Gullah/Geechee Collaboration

Gullah/Geechee Collaboration

Check out the Gullah/Geechee History and Land Ownership in Nassau County Story Map by clicking the image above

Land disposession in the Gullah/Geechee Nation

Collaboration between CREATE Scholars and Representative Glenda Simmons Jenkins (Summer 2019)

During summer and fall 2019, CREATE Scholars Nfamara K. Dampha and Emma DeVries worked with Gullah/Geechee Nation Representative Glenda Simmons Jenkins to examine historical and ongoing racialized dispossession of Gullah/Geechee lands. You can read more about their collaborative research process in this blog post. This work builds on a longstanding research partnership between Gullah/Geechee Chieftess Queen Quet, Representative Jenkins, and CREATE co-director Kate Derickson, with significant contributions from CREATE Program Coordinator Kaleigh Swift. 

  1. Stormwater Retention Ponds in Nassau County: Towards a Mixed-methods Analysis of Pond Impacts on Gullah-Geechee Residents
    This report launches a collaborative research process into the economic, cultural, and environmental  impacts of stormwater retention ponds (a common side effect of development) on Gullah-Geechee lands in Nassau County, FL. It emerged as a result of initial data gathering through remote geospatial data analysis, policy research, as well as site visits and consultation with community members on a trip to Nassau County in July 2019.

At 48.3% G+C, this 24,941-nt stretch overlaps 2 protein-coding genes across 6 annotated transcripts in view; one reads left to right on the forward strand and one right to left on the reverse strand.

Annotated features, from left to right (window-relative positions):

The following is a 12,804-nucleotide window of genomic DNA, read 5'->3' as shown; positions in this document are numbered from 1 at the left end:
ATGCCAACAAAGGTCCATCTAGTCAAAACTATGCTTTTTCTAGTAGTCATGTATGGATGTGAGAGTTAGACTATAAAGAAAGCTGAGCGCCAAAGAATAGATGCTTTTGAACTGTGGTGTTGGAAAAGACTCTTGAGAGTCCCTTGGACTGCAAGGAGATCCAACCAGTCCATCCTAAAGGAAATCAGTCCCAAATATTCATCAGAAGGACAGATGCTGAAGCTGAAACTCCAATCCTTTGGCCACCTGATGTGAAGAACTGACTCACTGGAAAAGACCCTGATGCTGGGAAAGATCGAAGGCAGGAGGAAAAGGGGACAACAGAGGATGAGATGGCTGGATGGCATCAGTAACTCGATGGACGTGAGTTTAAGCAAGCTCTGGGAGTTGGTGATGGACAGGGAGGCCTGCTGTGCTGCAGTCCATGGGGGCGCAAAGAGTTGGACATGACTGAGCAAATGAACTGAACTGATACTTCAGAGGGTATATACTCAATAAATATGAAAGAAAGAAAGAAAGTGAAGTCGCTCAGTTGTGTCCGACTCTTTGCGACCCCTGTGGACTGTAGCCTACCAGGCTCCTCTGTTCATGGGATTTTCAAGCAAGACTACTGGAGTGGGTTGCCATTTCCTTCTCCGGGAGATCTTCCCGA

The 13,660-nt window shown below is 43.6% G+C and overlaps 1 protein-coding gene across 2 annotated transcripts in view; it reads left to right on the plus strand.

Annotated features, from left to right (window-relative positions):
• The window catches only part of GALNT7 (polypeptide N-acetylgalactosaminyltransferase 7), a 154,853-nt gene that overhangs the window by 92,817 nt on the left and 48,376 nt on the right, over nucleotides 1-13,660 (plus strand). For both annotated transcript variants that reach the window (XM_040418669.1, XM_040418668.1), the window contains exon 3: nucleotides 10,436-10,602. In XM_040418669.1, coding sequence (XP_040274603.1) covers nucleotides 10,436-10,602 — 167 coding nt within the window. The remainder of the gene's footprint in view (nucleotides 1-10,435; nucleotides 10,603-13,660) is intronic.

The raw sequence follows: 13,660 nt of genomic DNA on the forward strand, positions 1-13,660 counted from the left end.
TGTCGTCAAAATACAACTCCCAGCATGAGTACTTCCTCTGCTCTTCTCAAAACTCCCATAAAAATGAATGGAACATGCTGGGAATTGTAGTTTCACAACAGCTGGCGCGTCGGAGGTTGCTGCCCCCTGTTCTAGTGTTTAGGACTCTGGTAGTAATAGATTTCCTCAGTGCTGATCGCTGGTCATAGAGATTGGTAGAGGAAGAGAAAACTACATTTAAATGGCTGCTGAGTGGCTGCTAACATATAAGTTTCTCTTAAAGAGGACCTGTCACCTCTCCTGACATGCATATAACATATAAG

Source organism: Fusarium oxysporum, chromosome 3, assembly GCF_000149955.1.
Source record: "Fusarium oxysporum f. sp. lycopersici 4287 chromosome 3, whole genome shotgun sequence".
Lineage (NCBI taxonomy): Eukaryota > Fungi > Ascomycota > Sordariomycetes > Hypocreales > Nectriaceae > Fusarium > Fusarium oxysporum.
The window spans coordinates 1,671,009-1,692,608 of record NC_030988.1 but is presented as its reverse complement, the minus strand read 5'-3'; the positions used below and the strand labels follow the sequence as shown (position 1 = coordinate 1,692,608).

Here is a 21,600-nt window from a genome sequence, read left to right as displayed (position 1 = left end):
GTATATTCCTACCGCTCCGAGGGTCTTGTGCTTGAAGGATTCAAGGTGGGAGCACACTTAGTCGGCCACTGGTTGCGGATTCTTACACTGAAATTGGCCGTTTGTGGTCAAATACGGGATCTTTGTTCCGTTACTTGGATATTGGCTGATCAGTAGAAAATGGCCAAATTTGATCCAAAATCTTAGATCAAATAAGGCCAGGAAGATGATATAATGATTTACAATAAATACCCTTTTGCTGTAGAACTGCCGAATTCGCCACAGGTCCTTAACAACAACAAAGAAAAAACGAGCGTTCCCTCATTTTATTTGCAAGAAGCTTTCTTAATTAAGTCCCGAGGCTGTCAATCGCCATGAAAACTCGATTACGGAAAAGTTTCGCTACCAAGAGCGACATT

2. Home Value: Social & Economic Analysis of Black Wealth in Florida
    Using a cost-benefit analysis (CBA) approach to assess and quantify the net present values of several homeownership scenarios, this report presents findings on the social and economic value of black (Gullah/Geechee) wealth in homeownership in Nassau County, FL. Data were mainly derived from the American Community Survey, Zillow, and relevant websites. Gullah residents were also consulted through survey administrated during a community meeting held in July 2019. CBA findings estimate total black wealth in Nassau County homeownership at US$1.2 billion by 2050. 
  3. This video offers a synopsis of findings from the Home Value report above, assessing Gullah/Geechee land wealth on the eastern coast of the United States in South Carolina and North Florida. Here, Nfamara K. Dampha reflects back important wisdom shared by Gullah/Geechee members on the importance of land to self-determination and identity. In doing so, he contextualizes land loss and explains the mechanism through which the state and corporate interests have systematically expropriated this land.


Zooming in on Sustainability: Resourcing the Community

Queen Quet, Representative Simmons-Jenkins and Dr. Kate Derickson discuss community engagement and resourcing the community.

True Detective izle css.php